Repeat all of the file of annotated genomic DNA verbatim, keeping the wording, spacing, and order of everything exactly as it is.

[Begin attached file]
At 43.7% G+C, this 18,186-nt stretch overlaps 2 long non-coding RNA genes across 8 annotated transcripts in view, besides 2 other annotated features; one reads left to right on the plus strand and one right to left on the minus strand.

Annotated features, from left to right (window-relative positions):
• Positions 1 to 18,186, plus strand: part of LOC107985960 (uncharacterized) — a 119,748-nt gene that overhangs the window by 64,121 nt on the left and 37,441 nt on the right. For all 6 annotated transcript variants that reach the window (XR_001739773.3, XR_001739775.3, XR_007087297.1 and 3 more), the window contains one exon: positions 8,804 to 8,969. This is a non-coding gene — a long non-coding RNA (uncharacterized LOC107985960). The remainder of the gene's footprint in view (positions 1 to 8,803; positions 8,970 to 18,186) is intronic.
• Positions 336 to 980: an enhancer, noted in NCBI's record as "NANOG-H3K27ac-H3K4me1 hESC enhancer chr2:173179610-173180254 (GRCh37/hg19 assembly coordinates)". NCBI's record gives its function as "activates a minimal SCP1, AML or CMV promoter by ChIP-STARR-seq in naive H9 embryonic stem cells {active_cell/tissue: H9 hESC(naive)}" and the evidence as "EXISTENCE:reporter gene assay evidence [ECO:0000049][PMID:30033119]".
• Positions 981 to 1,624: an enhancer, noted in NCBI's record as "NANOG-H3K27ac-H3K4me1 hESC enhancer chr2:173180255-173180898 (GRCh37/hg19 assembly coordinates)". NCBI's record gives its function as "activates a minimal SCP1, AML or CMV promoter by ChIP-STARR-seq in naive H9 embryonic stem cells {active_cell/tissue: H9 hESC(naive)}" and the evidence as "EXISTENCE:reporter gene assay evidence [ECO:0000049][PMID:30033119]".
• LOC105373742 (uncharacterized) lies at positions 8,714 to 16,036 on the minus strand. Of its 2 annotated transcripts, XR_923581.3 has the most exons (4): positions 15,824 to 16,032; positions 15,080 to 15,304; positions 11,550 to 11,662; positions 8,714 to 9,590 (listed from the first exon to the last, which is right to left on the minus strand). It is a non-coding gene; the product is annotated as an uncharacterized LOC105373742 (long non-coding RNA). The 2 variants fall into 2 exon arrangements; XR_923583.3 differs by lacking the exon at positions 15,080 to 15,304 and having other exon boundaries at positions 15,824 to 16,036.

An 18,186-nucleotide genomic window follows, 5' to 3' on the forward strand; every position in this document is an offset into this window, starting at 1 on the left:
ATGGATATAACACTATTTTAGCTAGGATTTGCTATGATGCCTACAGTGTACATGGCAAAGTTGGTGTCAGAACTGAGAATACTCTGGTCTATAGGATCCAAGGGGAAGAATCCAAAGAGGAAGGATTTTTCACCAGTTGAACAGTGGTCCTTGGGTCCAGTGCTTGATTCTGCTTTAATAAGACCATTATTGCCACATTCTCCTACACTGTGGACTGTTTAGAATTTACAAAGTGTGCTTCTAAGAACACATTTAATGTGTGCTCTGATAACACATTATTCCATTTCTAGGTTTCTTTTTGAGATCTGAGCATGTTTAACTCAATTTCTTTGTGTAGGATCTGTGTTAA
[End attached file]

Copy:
At 43.7% G+C, this 18,186-nt stretch overlaps 2 long non-coding RNA genes across 8 annotated transcripts in view, besides 2 other annotated features; one reads left to right on the plus strand and one right to left on the minus strand.

Annotated features, from left to right (window-relative positions):
• Positions 1 to 18,186, plus strand: part of LOC107985960 (uncharacterized) — a 119,748-nt gene that overhangs the window by 64,121 nt on the left and 37,441 nt on the right. For all 6 annotated transcript variants that reach the window (XR_001739773.3, XR_001739775.3, XR_007087297.1 and 3 more), the window contains one exon: positions 8,804 to 8,969. This is a non-coding gene — a long non-coding RNA (uncharacterized LOC107985960). The remainder of the gene's footprint in view (positions 1 to 8,803; positions 8,970 to 18,186) is intronic.
• Positions 336 to 980: an enhancer, noted in NCBI's record as "NANOG-H3K27ac-H3K4me1 hESC enhancer chr2:173179610-173180254 (GRCh37/hg19 assembly coordinates)". NCBI's record gives its function as "activates a minimal SCP1, AML or CMV promoter by ChIP-STARR-seq in naive H9 embryonic stem cells {active_cell/tissue: H9 hESC(naive)}" and the evidence as "EXISTENCE:reporter gene assay evidence [ECO:0000049][PMID:30033119]".
• Positions 981 to 1,624: an enhancer, noted in NCBI's record as "NANOG-H3K27ac-H3K4me1 hESC enhancer chr2:173180255-173180898 (GRCh37/hg19 assembly coordinates)". NCBI's record gives its function as "activates a minimal SCP1, AML or CMV promoter by ChIP-STARR-seq in naive H9 embryonic stem cells {active_cell/tissue: H9 hESC(naive)}" and the evidence as "EXISTENCE:reporter gene assay evidence [ECO:0000049][PMID:30033119]".
• LOC105373742 (uncharacterized) lies at positions 8,714 to 16,036 on the minus strand. Of its 2 annotated transcripts, XR_923581.3 has the most exons (4): positions 15,824 to 16,032; positions 15,080 to 15,304; positions 11,550 to 11,662; positions 8,714 to 9,590 (listed from the first exon to the last, which is right to left on the minus strand). It is a non-coding gene; the product is annotated as an uncharacterized LOC105373742 (long non-coding RNA). The 2 variants fall into 2 exon arrangements; XR_923583.3 differs by lacking the exon at positions 15,080 to 15,304 and having other exon boundaries at positions 15,824 to 16,036.

An 18,186-nucleotide genomic window follows, 5' to 3' on the forward strand; every position in this document is an offset into this window, starting at 1 on the left:
ATGGATATAACACTATTTTAGCTAGGATTTGCTATGATGCCTACAGTGTACATGGCAAAGTTGGTGTCAGAACTGAGAATACTCTGGTCTATAGGATCCAAGGGGAAGAATCCAAAGAGGAAGGATTTTTCACCAGTTGAACAGTGGTCCTTGGGTCCAGTGCTTGATTCTGCTTTAATAAGACCATTATTGCCACATTCTCCTACACTGTGGACTGTTTAGAATTTACAAAGTGTGCTTCTAAGAACACATTTAATGTGTGCTCTGATAACACATTATTCCATTTCTAGGTTTCTTTTTGAGATCTGAGCATGTTTAACTCAATTTCTTTGTGTAGGATCTGTGTTAA